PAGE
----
Society does not adequately recognize the need for art or art education. Complacency and feeling good are our highest ideals. Industrialization, mass production, population explosion, information technology, and Prozac have deadened our senses. Society has achieved the pacification of the struggle for existence, the very struggle that gives meaning to art.
The poet Baudelaire felt a complete revulsion for daily urban life…for the unseemly and nauseating business of the world. In Baudelaire’s poem “At One O’clock in the Morning,” the speaker “moves all too easily through that world and even participates in it, and his own complicity especially repels him.” The poem ends in a prayer for divine inspiration. “O Lord God, grant me the grace to produce a few good verses…”(5)
So, mankind, as an individual and society, is destined to fall due to a flawed nature, and profound art reflects that. But what about Christian art? Christians have a savior, and through Him they have hope and eternal victory. Doesn’t Christian art deserve awards for depicting this profound truth?
If the artwork depicts the struggle of Christ on our behalf, and is beautifully rendered, then it certainly can be award-winning, profound art, truthful and optimistic. Still, without the struggle, we cannot identity with it.
Salvador Dalí’s “Christ of Saint John of the Cross” portrays Christ’s victorious struggle on the cross. The painting depicts Christ as transcendent and glorious. Dalí explained its inspiration: “In the first place, in 1950, I had a ‘cosmic dream’ in which I saw this image in color and which in my dream represented the ‘nucleus of the atom.’ This nucleus later took on a metaphysical sense; I considered it ‘the very unity of the universe,’ the Christ!”(6)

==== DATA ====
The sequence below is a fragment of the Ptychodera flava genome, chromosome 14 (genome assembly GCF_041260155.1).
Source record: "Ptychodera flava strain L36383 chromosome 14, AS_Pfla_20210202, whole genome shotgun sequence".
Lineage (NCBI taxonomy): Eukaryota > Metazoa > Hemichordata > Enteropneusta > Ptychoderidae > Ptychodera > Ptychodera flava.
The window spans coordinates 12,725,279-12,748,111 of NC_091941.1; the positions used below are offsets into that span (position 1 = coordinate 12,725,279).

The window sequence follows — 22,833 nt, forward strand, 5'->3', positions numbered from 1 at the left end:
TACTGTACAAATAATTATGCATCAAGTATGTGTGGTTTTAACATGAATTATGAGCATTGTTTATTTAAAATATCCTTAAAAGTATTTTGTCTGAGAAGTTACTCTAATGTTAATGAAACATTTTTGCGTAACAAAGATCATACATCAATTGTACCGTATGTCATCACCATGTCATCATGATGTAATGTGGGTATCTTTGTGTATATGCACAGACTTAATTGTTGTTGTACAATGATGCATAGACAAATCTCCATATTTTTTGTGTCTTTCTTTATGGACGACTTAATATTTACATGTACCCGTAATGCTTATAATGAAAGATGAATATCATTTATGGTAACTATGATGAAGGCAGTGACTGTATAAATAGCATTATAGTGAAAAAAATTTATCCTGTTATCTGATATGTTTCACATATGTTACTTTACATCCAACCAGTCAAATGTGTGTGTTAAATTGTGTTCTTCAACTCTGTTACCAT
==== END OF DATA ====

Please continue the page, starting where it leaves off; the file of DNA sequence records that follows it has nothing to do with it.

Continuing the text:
pg 35 Art and Alienation, Read, 1967, Horizon Press
Lindsay Brown is a freelance photographer and writer. She earned a BFA in Photography from the School of Visual Arts in New York City and will be earning a Masters in Journalism next year from Edinburgh Napier University in Scotland.
Have you ever seen the people holding pro-life signs on the corner of Grove Ave. and Boulevard? Christian groups are spreading a pro-life message to all who pass by the Richmond Medical Center for Women. Mount Gilead Ministry, Life & Liberty Ministry, and Good News Freewill Baptist Church demonstrate in front of the clinic regularly.
“Some people call it demonstration and that’s fine. Honestly, we’re called by God. It’s a ministry,” says Fred, of the Good News Freewill Baptist Church.
I visited them on a cold Wednesday morning to get a closer look at what they do. Four other volunteers wearing sandwich boards stood with Fred and were ready to hand out literature warning of alleged abortion-related lawsuits linked to the clinic, as well as evangelical comic strips and Human Life Alliance publications.